Robert Browning

By December 12, 2017 Blog, The Phantom Pen, WritingPosts

I just happened to be reading the chapter on duplicity in Margaret Atwood’s On Writers and Writing, and I’d just reached her incisive commentary about Childe Roland To The Dark Tower Came, when up popped the On This Day email. And on this day (12th December) in 1889, Robert Browning died. I’m no aficionado of Browning, preferring the works of his wife and (I believe, or at least like to believe) a distant ancestor, Elizabeth Barrett-Browning.

Given the sinister nature of the poem, it was rather spooky that I never give Browning a second thought and there he is in my life twice within a few minutes.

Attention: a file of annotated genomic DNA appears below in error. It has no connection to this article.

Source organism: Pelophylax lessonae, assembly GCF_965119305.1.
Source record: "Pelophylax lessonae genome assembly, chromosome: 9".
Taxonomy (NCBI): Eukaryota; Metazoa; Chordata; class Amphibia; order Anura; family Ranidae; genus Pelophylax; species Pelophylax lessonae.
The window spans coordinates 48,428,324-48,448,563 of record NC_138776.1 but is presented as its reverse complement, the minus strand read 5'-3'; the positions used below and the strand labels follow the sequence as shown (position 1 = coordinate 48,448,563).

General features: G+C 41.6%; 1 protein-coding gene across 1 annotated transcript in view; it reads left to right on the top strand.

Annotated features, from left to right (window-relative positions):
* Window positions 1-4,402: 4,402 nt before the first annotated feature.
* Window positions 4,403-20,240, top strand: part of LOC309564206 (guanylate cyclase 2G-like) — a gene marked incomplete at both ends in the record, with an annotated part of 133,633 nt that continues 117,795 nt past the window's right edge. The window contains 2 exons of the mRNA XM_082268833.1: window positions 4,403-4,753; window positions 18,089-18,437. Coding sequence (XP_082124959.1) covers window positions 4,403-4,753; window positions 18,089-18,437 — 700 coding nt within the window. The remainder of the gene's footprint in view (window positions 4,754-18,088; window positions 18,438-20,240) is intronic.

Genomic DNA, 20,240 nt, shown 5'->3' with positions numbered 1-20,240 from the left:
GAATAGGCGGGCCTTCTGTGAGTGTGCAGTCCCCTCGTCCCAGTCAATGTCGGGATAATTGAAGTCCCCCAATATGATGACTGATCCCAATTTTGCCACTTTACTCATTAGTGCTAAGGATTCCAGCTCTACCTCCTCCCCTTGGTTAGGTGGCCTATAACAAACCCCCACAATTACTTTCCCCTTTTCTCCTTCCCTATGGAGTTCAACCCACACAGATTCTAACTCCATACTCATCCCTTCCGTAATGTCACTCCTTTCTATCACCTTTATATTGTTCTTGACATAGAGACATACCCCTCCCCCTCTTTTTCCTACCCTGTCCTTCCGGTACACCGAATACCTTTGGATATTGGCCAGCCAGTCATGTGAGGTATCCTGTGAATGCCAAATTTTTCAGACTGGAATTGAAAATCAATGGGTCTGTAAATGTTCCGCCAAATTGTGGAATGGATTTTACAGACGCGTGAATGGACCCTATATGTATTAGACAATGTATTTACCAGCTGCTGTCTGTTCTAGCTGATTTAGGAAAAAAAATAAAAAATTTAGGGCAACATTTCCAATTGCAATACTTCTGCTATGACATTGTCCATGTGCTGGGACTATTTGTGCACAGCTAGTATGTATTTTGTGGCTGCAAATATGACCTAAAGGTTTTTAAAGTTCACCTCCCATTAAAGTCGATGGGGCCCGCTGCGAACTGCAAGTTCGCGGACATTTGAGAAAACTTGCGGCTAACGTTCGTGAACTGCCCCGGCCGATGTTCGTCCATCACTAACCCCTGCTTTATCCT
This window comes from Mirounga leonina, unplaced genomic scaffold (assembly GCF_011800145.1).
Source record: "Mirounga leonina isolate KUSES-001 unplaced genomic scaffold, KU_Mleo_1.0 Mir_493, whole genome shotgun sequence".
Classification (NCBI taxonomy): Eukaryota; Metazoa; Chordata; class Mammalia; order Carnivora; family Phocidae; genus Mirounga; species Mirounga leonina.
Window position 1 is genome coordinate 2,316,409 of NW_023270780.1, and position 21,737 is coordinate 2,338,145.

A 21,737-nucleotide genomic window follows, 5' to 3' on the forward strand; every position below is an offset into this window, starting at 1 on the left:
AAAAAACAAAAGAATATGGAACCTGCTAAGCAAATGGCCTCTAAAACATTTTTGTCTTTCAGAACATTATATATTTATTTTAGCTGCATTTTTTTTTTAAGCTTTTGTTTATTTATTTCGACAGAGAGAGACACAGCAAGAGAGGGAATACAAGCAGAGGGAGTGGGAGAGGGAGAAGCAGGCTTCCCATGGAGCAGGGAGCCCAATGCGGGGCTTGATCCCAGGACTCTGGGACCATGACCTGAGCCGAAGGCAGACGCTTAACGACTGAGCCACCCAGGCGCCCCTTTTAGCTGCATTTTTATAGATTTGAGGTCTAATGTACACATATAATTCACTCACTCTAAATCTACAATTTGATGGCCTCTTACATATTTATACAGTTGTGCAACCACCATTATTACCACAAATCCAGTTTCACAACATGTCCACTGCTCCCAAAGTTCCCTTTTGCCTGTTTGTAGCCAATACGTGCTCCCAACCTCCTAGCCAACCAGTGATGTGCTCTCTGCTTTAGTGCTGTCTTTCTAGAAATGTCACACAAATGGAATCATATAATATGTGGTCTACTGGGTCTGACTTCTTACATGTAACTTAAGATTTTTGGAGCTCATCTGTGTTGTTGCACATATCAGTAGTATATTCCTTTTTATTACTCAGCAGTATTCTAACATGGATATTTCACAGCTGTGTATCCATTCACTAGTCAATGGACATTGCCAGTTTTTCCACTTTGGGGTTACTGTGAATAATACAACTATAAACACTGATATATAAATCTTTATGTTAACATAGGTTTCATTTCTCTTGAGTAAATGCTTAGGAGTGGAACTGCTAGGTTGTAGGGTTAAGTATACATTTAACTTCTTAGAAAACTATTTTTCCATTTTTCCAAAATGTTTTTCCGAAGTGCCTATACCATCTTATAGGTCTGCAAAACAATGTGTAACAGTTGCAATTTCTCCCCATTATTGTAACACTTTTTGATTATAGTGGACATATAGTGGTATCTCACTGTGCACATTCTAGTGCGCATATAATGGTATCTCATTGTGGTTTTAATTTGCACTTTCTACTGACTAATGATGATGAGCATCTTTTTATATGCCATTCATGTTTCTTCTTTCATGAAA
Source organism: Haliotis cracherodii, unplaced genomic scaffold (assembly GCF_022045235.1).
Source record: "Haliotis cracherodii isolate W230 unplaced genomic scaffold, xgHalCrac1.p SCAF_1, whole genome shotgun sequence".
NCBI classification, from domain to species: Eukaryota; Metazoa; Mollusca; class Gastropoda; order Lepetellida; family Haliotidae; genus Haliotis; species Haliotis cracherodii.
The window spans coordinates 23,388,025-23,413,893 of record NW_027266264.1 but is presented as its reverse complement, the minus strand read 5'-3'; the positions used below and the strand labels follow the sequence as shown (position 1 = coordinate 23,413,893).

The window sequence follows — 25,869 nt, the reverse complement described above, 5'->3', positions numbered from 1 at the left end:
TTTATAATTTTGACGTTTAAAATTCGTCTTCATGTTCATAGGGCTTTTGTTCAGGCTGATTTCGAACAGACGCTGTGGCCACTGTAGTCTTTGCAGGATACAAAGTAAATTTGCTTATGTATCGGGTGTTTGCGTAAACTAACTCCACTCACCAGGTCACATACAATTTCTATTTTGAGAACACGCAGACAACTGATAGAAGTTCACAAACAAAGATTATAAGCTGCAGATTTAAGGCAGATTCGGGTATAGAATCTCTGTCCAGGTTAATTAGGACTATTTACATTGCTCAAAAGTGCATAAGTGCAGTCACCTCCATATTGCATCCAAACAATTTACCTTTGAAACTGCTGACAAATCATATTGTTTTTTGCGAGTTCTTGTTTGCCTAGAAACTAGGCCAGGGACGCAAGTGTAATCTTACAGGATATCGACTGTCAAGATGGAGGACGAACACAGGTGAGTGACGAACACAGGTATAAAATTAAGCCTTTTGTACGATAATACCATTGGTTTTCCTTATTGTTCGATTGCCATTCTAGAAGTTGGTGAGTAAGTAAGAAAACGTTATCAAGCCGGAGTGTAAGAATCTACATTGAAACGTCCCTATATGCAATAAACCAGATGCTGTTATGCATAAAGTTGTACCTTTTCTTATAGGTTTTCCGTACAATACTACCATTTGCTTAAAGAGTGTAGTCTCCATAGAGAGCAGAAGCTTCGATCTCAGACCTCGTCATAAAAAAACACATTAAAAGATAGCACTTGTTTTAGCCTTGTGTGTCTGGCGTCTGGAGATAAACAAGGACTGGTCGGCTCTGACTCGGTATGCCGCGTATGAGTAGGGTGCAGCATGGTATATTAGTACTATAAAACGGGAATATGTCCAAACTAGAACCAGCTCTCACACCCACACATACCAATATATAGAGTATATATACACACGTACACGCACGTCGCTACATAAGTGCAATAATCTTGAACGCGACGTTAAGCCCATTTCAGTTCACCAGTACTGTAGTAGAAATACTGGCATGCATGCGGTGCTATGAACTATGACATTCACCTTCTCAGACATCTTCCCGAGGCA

Many writers draw inspiration from poetry and I can see why. Browning says in 1,700 words (ie. one day of Nano writing) more than many authors could say in 1,700 pages. Without Atwood’s help, I have to confess that I might have taken a while to get there. But as I did get there (to a point of understanding or the dark tower?), I now realise why Robert Browning is so greatly appreciated. His fan club has just increased by one.

I have added ‘derive more creative inspiration from poetry’ to my ‘to-do’ list for next year.